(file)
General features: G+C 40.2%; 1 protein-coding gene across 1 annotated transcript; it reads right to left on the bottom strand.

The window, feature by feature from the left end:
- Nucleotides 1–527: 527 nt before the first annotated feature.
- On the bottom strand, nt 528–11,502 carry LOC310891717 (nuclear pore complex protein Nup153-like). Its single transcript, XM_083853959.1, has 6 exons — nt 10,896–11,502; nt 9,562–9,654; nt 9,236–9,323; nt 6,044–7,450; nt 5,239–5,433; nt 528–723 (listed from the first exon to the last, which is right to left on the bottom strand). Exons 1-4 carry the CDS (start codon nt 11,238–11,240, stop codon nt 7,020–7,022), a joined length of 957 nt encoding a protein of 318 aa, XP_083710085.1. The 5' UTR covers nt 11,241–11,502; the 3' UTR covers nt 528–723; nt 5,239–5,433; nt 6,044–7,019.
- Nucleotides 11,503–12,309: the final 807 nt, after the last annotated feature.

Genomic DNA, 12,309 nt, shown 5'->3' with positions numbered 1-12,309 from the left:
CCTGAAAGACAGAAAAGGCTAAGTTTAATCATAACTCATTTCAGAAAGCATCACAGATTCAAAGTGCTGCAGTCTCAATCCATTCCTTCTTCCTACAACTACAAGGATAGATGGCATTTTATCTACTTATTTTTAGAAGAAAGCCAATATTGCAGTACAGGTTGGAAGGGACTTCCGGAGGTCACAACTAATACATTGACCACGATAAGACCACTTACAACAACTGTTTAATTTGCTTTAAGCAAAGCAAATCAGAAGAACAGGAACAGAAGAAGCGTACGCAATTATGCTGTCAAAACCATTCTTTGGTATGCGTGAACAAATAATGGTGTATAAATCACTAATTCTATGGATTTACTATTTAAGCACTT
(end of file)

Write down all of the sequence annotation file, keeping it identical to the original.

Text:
General features: G+C 40.2%; 1 protein-coding gene across 1 annotated transcript; it reads right to left on the bottom strand.

The window, feature by feature from the left end:
- Nucleotides 1–527: 527 nt before the first annotated feature.
- On the bottom strand, nt 528–11,502 carry LOC310891717 (nuclear pore complex protein Nup153-like). Its single transcript, XM_083853959.1, has 6 exons — nt 10,896–11,502; nt 9,562–9,654; nt 9,236–9,323; nt 6,044–7,450; nt 5,239–5,433; nt 528–723 (listed from the first exon to the last, which is right to left on the bottom strand). Exons 1-4 carry the CDS (start codon nt 11,238–11,240, stop codon nt 7,020–7,022), a joined length of 957 nt encoding a protein of 318 aa, XP_083710085.1. The 5' UTR covers nt 11,241–11,502; the 3' UTR covers nt 528–723; nt 5,239–5,433; nt 6,044–7,019.
- Nucleotides 11,503–12,309: the final 807 nt, after the last annotated feature.

Genomic DNA, 12,309 nt, shown 5'->3' with positions numbered 1-12,309 from the left:
CCTGAAAGACAGAAAAGGCTAAGTTTAATCATAACTCATTTCAGAAAGCATCACAGATTCAAAGTGCTGCAGTCTCAATCCATTCCTTCTTCCTACAACTACAAGGATAGATGGCATTTTATCTACTTATTTTTAGAAGAAAGCCAATATTGCAGTACAGGTTGGAAGGGACTTCCGGAGGTCACAACTAATACATTGACCACGATAAGACCACTTACAACAACTGTTTAATTTGCTTTAAGCAAAGCAAATCAGAAGAACAGGAACAGAAGAAGCGTACGCAATTATGCTGTCAAAACCATTCTTTGGTATGCGTGAACAAATAATGGTGTATAAATCACTAATTCTATGGATTTACTATTTAAGCACTT